Pumpkins are a part of the gourd family which includes cucumbers, melons and courgettes. It is in fact a fruit, (they contain seeds), although they are usually regarded as vegetables. Pumpkin carving originated in Ireland, where turnips and potatoes were carved as part of Samhain. Once the Irish immigrated to America they discovered pumpkins, or jack ‘o lanterns, which they carved instead.
The pumpkin is believed to have originated in the Andes and Mesoamerica where there are numerous archaeological records of it being used medicinally and as food. From around 5,500 BC it was used variously by native people as a topical paste to heal wounds, a kidney tonic and as a medicine for urinary tract infections. As a food source it appears that only the seeds were eaten, maybe because the flesh of early gourds were very bitter to taste. However, later on, as pumpkins started to be selected and bred for a sweeter taste, records show the flesh and even the flowers of the gourds being consumed. Traditionally the pumpkin would be sliced and roasted in strips which would then be dried and used as a winter food. Even the outer casing would be dried and used as vessels for carrying water and as food bowls. Nowadays pumpkins are grown throughout the world and are very hardy and versatile plants.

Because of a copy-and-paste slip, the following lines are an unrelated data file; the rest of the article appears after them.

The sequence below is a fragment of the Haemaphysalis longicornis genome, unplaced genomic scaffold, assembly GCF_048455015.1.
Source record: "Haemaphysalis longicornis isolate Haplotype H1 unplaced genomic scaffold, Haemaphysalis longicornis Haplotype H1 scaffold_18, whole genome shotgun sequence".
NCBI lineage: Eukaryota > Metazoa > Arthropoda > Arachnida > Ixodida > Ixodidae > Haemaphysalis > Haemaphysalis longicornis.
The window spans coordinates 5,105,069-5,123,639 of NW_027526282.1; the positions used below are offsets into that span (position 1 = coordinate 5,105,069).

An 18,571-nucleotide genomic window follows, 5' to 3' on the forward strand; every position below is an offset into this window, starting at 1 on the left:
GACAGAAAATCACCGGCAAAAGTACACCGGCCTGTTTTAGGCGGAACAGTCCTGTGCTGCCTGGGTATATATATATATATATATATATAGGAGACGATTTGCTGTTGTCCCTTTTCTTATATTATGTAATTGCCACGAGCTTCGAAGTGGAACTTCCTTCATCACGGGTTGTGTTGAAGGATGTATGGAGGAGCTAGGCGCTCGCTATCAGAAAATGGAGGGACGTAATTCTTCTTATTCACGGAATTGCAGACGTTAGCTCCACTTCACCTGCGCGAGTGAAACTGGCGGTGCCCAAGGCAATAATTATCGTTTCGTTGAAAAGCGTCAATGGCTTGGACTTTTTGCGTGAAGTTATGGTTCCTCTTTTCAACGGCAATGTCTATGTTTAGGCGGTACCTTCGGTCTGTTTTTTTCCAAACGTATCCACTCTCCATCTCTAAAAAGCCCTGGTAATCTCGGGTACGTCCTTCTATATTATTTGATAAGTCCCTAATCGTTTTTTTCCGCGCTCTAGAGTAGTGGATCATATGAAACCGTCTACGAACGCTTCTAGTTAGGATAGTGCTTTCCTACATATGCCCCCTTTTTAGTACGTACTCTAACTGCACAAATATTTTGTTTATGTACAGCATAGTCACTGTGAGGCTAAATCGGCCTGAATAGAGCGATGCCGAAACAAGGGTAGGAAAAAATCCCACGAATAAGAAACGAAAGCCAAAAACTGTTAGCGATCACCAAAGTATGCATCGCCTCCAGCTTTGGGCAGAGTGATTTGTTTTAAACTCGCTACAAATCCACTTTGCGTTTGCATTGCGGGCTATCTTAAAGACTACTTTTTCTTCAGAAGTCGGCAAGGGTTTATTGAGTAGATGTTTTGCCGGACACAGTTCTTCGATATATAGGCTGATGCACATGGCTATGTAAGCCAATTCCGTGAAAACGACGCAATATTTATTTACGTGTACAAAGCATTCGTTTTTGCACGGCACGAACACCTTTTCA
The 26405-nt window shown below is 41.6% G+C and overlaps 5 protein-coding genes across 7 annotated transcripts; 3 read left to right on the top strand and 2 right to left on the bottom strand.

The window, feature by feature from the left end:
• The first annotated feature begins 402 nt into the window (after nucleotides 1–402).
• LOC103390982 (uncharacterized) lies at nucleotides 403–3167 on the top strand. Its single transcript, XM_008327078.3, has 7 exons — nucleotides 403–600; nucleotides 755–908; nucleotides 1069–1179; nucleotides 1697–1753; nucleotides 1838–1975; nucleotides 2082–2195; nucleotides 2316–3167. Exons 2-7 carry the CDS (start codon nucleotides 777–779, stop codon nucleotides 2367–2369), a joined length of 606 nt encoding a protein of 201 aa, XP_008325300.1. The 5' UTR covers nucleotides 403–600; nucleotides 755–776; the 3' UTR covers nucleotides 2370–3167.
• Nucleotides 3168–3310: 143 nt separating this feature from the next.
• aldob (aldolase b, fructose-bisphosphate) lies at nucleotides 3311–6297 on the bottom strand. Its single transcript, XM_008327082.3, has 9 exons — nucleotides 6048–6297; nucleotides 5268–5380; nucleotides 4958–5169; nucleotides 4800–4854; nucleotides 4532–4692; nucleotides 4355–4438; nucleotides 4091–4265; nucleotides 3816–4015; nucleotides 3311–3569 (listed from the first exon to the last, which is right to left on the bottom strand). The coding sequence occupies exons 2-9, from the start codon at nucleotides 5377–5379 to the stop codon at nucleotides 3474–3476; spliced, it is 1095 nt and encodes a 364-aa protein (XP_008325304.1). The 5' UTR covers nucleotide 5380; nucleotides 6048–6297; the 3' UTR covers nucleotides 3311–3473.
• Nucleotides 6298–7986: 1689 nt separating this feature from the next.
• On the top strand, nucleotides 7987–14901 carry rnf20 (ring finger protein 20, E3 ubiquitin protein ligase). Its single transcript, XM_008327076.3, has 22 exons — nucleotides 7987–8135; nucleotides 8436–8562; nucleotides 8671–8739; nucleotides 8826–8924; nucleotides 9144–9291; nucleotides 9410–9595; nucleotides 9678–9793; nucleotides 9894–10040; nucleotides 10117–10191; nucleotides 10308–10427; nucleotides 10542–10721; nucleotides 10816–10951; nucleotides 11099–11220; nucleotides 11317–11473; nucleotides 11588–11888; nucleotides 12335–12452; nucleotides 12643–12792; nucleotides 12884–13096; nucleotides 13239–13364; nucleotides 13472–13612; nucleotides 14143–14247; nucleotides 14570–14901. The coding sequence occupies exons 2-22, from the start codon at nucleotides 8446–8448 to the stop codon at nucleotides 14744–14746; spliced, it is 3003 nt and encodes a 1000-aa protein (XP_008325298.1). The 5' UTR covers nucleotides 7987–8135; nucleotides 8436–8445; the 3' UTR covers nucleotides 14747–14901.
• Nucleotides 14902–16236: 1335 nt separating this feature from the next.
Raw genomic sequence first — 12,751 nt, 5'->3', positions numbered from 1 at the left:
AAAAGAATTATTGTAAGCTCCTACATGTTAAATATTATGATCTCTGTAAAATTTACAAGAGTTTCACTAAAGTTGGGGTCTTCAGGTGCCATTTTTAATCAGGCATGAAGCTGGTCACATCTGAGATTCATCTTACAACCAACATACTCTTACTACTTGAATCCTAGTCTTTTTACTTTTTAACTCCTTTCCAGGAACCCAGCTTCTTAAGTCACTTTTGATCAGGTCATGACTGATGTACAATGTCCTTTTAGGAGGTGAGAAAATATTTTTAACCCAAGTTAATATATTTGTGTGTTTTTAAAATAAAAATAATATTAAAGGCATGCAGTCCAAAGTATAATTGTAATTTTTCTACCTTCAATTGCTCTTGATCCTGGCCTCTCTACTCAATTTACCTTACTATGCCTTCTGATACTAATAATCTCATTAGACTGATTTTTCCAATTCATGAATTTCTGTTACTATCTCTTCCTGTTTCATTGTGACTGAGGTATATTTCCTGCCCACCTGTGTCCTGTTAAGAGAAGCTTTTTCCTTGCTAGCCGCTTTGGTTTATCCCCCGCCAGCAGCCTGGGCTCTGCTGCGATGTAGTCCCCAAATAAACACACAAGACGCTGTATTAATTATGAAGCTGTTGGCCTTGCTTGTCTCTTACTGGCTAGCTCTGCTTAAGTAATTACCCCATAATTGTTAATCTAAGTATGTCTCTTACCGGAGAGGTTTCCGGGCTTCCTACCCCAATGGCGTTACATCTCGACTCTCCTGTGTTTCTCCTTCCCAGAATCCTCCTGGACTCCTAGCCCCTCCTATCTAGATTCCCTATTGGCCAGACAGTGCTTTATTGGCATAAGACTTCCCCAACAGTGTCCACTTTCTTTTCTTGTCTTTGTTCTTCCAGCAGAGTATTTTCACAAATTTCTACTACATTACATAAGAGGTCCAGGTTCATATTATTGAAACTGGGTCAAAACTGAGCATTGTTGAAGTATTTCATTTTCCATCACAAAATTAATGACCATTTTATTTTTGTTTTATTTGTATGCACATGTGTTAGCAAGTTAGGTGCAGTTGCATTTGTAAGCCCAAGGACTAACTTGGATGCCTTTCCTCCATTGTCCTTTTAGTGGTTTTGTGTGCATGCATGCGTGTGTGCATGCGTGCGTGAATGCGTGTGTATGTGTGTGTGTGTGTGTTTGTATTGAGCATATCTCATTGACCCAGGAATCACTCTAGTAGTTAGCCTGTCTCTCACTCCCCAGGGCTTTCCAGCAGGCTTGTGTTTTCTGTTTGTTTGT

Pumpkin seeds are little powerhouses full of zinc, magnesium and omega 3. They are also an excellent source of protein and fibre. Try roasting the seeds with allspice or cinnamon for a snack that even the kids will eat. Spread the seeds thinly onto grease proof paper placed on a baking tray, coat with melted butter and your chosen seasoning and roast in the oven on a low temperature for about 20 minutes, (or longer if you like that extra crunchiness). They can be stored in an airtight container and will remain fresh for a week or two